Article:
Blind dating chris
They began work on Crazy Blind in July 2007 and assigned three of the company's nine engineers to build the website.The site made it easy for users to go on blind dates within hours of signing up.This time, the radio stations went along with the plan.In New York, "Goumba Johnny" Sialiano and "Hollywood" Sean Hamilton, hosts of the afternoon rush-hour show on dance station WKTU, repeatedly praised the site, claiming that even their "loser" producer had wrangled a week's worth of blind dates."Any place you might advertise to attract daters, someone's already there," he says. In May, Facebook founder Mark Zuckerberg announced that outside software developers could build programs, called widgets, that would operate within his company's wildly popular social network.The problem, as Yagan saw it, was that operating inside Facebook would seriously constrain Ok Cupid's ability to sell advertising.The problem: The media had more or less ignored the launch.With the exception of some blog mentions and a product placement deal with an Austin radio station, KROX, no media outlets covered Crazy Blind during the first month. Yagan says he paid the station ,600 with the understanding that Deb O'Keefe, a morning deejay, would go on a blind date and endorse the website.
The Decision Yagan and Coyne decided that the potential rewards of press coverage and increased Web traffic from a blind-dating site outweighed the benefits of buying advertisements or developing more features for Ok Cupid." Yagan knew that the site's appeal -- the novelty of instantaneous hookups -- might be off-putting to some users, so he instructed his software developers to add an option of arranging double dates, which would offer safety in numbers."Men will look at this and say, 'Sweet; I can get a woman delivered to me,' " says Yagan. This way they'll only need to bring half a canister of mace." To further mollify wary users, he also set up a text messaging system that routed messages through his company's servers. As a math major at Harvard in the late '90s, Yagan forever altered the market for student cheat sheets, then dominated by the iconic black-and-yellow Cliffs Notes booklets, with his Spark Notes, a free Web-based copycat.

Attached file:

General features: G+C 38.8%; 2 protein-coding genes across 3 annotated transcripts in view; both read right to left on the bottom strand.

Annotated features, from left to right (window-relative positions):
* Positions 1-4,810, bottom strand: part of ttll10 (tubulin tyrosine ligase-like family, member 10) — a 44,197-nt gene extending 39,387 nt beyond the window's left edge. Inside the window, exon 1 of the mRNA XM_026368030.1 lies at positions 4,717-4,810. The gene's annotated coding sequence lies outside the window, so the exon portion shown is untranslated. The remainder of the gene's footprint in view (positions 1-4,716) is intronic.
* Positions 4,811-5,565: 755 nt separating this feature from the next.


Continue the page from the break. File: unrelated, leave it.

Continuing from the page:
Next, Yagan went after the music business, creating the file-sharing tool e Donkey.
That way daters could contact one another without exchanging phone numbers.